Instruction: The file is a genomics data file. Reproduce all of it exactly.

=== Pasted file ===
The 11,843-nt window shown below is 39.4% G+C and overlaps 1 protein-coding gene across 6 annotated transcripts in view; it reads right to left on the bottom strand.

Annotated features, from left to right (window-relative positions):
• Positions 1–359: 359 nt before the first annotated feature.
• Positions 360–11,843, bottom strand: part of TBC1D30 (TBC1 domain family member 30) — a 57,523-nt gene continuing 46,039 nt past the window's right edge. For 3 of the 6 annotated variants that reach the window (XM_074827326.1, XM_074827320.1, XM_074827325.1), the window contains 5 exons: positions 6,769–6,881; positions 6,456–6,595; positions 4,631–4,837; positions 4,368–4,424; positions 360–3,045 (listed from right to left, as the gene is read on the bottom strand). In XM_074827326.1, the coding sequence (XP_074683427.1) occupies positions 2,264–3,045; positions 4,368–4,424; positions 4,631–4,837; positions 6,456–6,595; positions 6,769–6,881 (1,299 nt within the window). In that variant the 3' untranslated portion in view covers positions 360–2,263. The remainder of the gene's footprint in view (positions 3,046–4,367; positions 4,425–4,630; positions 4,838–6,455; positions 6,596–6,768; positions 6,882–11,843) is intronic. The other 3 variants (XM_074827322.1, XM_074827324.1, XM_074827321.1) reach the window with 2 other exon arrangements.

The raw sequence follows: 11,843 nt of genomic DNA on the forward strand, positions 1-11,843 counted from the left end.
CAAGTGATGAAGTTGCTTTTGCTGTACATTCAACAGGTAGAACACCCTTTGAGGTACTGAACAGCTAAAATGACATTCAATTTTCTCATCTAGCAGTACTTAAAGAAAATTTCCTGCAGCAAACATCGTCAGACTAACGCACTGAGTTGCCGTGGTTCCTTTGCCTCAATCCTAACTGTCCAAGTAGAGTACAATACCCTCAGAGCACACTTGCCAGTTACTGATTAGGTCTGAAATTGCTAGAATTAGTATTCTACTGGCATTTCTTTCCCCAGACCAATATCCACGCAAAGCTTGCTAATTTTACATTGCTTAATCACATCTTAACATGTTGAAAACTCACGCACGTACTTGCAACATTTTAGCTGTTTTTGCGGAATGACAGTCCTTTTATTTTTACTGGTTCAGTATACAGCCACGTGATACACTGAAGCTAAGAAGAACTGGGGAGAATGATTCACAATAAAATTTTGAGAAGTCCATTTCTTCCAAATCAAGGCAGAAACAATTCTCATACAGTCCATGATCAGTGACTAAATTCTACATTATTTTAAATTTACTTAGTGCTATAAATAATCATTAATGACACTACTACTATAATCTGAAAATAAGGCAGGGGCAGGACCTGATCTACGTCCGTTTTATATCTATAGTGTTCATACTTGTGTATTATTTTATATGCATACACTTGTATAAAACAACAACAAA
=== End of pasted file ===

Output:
The 11,843-nt window shown below is 39.4% G+C and overlaps 1 protein-coding gene across 6 annotated transcripts in view; it reads right to left on the bottom strand.

Annotated features, from left to right (window-relative positions):
• Positions 1–359: 359 nt before the first annotated feature.
• Positions 360–11,843, bottom strand: part of TBC1D30 (TBC1 domain family member 30) — a 57,523-nt gene continuing 46,039 nt past the window's right edge. For 3 of the 6 annotated variants that reach the window (XM_074827326.1, XM_074827320.1, XM_074827325.1), the window contains 5 exons: positions 6,769–6,881; positions 6,456–6,595; positions 4,631–4,837; positions 4,368–4,424; positions 360–3,045 (listed from right to left, as the gene is read on the bottom strand). In XM_074827326.1, the coding sequence (XP_074683427.1) occupies positions 2,264–3,045; positions 4,368–4,424; positions 4,631–4,837; positions 6,456–6,595; positions 6,769–6,881 (1,299 nt within the window). In that variant the 3' untranslated portion in view covers positions 360–2,263. The remainder of the gene's footprint in view (positions 3,046–4,367; positions 4,425–4,630; positions 4,838–6,455; positions 6,596–6,768; positions 6,882–11,843) is intronic. The other 3 variants (XM_074827322.1, XM_074827324.1, XM_074827321.1) reach the window with 2 other exon arrangements.

The raw sequence follows: 11,843 nt of genomic DNA on the forward strand, positions 1-11,843 counted from the left end.
CAAGTGATGAAGTTGCTTTTGCTGTACATTCAACAGGTAGAACACCCTTTGAGGTACTGAACAGCTAAAATGACATTCAATTTTCTCATCTAGCAGTACTTAAAGAAAATTTCCTGCAGCAAACATCGTCAGACTAACGCACTGAGTTGCCGTGGTTCCTTTGCCTCAATCCTAACTGTCCAAGTAGAGTACAATACCCTCAGAGCACACTTGCCAGTTACTGATTAGGTCTGAAATTGCTAGAATTAGTATTCTACTGGCATTTCTTTCCCCAGACCAATATCCACGCAAAGCTTGCTAATTTTACATTGCTTAATCACATCTTAACATGTTGAAAACTCACGCACGTACTTGCAACATTTTAGCTGTTTTTGCGGAATGACAGTCCTTTTATTTTTACTGGTTCAGTATACAGCCACGTGATACACTGAAGCTAAGAAGAACTGGGGAGAATGATTCACAATAAAATTTTGAGAAGTCCATTTCTTCCAAATCAAGGCAGAAACAATTCTCATACAGTCCATGATCAGTGACTAAATTCTACATTATTTTAAATTTACTTAGTGCTATAAATAATCATTAATGACACTACTACTATAATCTGAAAATAAGGCAGGGGCAGGACCTGATCTACGTCCGTTTTATATCTATAGTGTTCATACTTGTGTATTATTTTATATGCATACACTTGTATAAAACAACAACAAA